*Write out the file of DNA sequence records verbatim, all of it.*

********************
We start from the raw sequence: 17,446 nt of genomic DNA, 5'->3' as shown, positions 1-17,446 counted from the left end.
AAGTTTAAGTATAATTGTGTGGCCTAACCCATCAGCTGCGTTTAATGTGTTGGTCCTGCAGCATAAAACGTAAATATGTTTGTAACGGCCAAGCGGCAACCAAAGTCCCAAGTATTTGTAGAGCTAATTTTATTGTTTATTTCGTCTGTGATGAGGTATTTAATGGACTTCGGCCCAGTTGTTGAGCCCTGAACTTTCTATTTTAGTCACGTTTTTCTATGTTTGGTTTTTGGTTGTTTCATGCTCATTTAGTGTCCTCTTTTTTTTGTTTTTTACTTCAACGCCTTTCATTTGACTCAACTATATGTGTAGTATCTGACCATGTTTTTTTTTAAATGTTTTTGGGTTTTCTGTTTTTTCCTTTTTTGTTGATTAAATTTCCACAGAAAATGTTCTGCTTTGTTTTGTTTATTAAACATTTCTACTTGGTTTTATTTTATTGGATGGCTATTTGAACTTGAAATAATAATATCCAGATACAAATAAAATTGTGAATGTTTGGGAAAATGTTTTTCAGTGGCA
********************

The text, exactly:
We start from the raw sequence: 17,446 nt of genomic DNA, 5'->3' as shown, positions 1-17,446 counted from the left end.
AAGTTTAAGTATAATTGTGTGGCCTAACCCATCAGCTGCGTTTAATGTGTTGGTCCTGCAGCATAAAACGTAAATATGTTTGTAACGGCCAAGCGGCAACCAAAGTCCCAAGTATTTGTAGAGCTAATTTTATTGTTTATTTCGTCTGTGATGAGGTATTTAATGGACTTCGGCCCAGTTGTTGAGCCCTGAACTTTCTATTTTAGTCACGTTTTTCTATGTTTGGTTTTTGGTTGTTTCATGCTCATTTAGTGTCCTCTTTTTTTTGTTTTTTACTTCAACGCCTTTCATTTGACTCAACTATATGTGTAGTATCTGACCATGTTTTTTTTTAAATGTTTTTGGGTTTTCTGTTTTTTCCTTTTTTGTTGATTAAATTTCCACAGAAAATGTTCTGCTTTGTTTTGTTTATTAAACATTTCTACTTGGTTTTATTTTATTGGATGGCTATTTGAACTTGAAATAATAATATCCAGATACAAATAAAATTGTGAATGTTTGGGAAAATGTTTTTCAGTGGCA